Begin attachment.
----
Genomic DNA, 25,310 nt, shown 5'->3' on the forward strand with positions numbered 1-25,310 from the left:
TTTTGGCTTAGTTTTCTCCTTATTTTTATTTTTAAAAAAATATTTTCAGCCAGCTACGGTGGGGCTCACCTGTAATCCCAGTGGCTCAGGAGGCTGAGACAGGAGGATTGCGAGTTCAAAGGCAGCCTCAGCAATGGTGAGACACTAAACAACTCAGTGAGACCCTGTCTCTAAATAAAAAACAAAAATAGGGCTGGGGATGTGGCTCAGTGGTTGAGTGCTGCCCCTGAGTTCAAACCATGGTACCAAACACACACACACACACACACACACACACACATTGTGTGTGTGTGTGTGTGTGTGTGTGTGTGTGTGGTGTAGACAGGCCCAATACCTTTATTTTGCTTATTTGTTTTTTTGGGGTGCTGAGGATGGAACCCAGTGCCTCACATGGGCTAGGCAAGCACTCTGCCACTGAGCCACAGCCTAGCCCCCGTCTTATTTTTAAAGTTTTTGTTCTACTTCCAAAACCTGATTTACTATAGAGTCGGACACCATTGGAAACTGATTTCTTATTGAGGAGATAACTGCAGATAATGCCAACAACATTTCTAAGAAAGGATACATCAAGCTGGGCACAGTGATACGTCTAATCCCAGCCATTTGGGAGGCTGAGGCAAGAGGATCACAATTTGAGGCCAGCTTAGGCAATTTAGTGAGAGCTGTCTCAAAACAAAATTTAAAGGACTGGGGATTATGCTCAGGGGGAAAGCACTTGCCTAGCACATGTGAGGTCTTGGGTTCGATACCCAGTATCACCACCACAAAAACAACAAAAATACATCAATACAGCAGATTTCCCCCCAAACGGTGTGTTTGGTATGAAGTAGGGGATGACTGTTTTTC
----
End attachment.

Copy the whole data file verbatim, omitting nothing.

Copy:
Genomic DNA, 25,310 nt, shown 5'->3' on the forward strand with positions numbered 1-25,310 from the left:
TTTTGGCTTAGTTTTCTCCTTATTTTTATTTTTAAAAAAATATTTTCAGCCAGCTACGGTGGGGCTCACCTGTAATCCCAGTGGCTCAGGAGGCTGAGACAGGAGGATTGCGAGTTCAAAGGCAGCCTCAGCAATGGTGAGACACTAAACAACTCAGTGAGACCCTGTCTCTAAATAAAAAACAAAAATAGGGCTGGGGATGTGGCTCAGTGGTTGAGTGCTGCCCCTGAGTTCAAACCATGGTACCAAACACACACACACACACACACACACACACACATTGTGTGTGTGTGTGTGTGTGTGTGTGTGTGTGTGGTGTAGACAGGCCCAATACCTTTATTTTGCTTATTTGTTTTTTTGGGGTGCTGAGGATGGAACCCAGTGCCTCACATGGGCTAGGCAAGCACTCTGCCACTGAGCCACAGCCTAGCCCCCGTCTTATTTTTAAAGTTTTTGTTCTACTTCCAAAACCTGATTTACTATAGAGTCGGACACCATTGGAAACTGATTTCTTATTGAGGAGATAACTGCAGATAATGCCAACAACATTTCTAAGAAAGGATACATCAAGCTGGGCACAGTGATACGTCTAATCCCAGCCATTTGGGAGGCTGAGGCAAGAGGATCACAATTTGAGGCCAGCTTAGGCAATTTAGTGAGAGCTGTCTCAAAACAAAATTTAAAGGACTGGGGATTATGCTCAGGGGGAAAGCACTTGCCTAGCACATGTGAGGTCTTGGGTTCGATACCCAGTATCACCACCACAAAAACAACAAAAATACATCAATACAGCAGATTTCCCCCCAAACGGTGTGTTTGGTATGAAGTAGGGGATGACTGTTTTTC